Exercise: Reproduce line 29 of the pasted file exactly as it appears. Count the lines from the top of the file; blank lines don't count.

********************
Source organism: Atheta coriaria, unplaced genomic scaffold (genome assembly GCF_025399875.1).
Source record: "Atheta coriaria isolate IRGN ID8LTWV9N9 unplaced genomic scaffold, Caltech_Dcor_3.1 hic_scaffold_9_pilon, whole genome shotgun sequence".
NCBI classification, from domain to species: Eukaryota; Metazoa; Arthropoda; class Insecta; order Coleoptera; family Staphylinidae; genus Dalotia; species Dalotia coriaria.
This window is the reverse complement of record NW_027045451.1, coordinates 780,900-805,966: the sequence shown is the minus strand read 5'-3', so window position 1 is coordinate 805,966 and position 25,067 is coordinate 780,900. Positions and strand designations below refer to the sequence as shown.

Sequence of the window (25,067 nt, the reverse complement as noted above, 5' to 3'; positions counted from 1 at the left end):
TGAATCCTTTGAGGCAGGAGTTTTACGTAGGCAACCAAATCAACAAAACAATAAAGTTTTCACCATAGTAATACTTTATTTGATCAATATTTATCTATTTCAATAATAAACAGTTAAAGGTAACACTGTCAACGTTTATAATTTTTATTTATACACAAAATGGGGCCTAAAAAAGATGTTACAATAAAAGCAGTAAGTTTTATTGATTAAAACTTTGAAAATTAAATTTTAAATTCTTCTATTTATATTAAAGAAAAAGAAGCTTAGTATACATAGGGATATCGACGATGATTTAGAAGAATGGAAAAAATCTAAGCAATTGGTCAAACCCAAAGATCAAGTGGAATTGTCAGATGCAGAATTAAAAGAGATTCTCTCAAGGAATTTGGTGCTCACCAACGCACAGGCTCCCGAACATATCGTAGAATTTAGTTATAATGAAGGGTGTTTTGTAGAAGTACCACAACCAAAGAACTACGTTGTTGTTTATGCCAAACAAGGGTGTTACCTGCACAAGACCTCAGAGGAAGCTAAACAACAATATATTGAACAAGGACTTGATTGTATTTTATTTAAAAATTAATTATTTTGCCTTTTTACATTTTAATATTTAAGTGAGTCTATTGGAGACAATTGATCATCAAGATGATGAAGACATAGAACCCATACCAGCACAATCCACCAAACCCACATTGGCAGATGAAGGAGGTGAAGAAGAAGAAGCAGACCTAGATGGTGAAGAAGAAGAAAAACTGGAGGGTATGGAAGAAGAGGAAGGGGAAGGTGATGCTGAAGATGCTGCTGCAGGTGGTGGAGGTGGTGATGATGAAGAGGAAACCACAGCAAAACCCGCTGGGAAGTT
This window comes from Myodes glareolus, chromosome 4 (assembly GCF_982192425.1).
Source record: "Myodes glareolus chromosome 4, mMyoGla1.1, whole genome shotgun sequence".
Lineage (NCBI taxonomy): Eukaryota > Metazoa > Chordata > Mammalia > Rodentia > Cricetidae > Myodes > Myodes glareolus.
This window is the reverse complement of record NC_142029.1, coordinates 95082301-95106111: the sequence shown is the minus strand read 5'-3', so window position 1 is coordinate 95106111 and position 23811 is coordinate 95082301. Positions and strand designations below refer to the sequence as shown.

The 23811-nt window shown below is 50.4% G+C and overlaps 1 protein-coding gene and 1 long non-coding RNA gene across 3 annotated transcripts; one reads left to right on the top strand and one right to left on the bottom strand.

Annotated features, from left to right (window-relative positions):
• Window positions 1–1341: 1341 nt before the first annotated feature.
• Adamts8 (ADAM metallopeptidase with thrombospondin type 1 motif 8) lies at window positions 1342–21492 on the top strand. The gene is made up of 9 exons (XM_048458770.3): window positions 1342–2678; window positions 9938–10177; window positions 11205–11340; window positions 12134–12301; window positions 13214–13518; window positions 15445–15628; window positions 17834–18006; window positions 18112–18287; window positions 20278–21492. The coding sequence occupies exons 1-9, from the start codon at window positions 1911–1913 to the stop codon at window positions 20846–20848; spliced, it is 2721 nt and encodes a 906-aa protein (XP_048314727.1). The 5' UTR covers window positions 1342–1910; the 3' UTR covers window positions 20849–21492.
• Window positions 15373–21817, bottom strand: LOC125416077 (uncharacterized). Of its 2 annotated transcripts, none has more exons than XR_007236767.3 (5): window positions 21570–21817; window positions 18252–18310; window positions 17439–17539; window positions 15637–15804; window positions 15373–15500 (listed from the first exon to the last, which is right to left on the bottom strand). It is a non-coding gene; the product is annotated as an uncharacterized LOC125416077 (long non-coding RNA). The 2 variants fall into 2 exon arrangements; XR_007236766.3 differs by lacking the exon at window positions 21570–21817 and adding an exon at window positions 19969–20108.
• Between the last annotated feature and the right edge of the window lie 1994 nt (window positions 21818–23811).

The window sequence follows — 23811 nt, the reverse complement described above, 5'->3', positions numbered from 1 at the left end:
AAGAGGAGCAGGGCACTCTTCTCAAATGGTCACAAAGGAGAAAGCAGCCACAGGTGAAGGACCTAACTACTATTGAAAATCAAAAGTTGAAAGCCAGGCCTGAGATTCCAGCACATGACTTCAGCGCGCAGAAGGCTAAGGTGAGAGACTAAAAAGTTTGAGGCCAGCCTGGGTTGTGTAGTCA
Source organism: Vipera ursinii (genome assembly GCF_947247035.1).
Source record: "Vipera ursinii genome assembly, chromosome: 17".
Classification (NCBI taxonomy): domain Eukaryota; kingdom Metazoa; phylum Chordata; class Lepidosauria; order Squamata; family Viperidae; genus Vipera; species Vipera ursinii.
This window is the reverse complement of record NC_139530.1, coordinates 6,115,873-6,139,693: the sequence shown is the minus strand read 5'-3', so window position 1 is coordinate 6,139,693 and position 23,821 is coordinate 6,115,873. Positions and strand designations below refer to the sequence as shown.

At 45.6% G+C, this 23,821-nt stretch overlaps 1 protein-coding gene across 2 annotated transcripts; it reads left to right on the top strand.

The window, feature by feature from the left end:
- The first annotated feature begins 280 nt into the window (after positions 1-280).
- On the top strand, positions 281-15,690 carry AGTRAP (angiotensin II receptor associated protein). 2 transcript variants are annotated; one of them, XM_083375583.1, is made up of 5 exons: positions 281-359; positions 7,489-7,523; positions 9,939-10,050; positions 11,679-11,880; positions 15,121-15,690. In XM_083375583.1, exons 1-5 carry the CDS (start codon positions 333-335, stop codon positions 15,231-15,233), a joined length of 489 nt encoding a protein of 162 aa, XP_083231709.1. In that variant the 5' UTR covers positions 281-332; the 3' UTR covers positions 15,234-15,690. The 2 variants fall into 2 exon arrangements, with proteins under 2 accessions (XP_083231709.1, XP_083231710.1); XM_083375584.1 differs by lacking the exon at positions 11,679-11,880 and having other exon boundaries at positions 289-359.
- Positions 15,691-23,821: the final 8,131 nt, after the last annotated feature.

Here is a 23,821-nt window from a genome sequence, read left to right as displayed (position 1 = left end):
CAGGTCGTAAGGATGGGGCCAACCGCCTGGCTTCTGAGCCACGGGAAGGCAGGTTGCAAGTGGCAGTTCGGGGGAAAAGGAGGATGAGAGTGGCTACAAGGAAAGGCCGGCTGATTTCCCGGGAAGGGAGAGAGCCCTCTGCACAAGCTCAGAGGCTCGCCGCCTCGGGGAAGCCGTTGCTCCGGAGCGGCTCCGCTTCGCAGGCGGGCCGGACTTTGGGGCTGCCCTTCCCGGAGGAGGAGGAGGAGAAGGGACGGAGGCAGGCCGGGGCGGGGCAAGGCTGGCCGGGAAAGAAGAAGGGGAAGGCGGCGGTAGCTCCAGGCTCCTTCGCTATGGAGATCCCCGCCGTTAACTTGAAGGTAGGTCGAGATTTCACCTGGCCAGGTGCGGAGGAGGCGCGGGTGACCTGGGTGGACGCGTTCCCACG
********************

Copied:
CAGGTCGTAAGGATGGGGCCAACCGCCTGGCTTCTGAGCCACGGGAAGGCAGGTTGCAAGTGGCAGTTCGGGGGAAAAGGAGGATGAGAGTGGCTACAAGGAAAGGCCGGCTGATTTCCCGGGAAGGGAGAGAGCCCTCTGCACAAGCTCAGAGGCTCGCCGCCTCGGGGAAGCCGTTGCTCCGGAGCGGCTCCGCTTCGCAGGCGGGCCGGACTTTGGGGCTGCCCTTCCCGGAGGAGGAGGAGGAGAAGGGACGGAGGCAGGCCGGGGCGGGGCAAGGCTGGCCGGGAAAGAAGAAGGGGAAGGCGGCGGTAGCTCCAGGCTCCTTCGCTATGGAGATCCCCGCCGTTAACTTGAAGGTAGGTCGAGATTTCACCTGGCCAGGTGCGGAGGAGGCGCGGGTGACCTGGGTGGACGCGTTCCCACG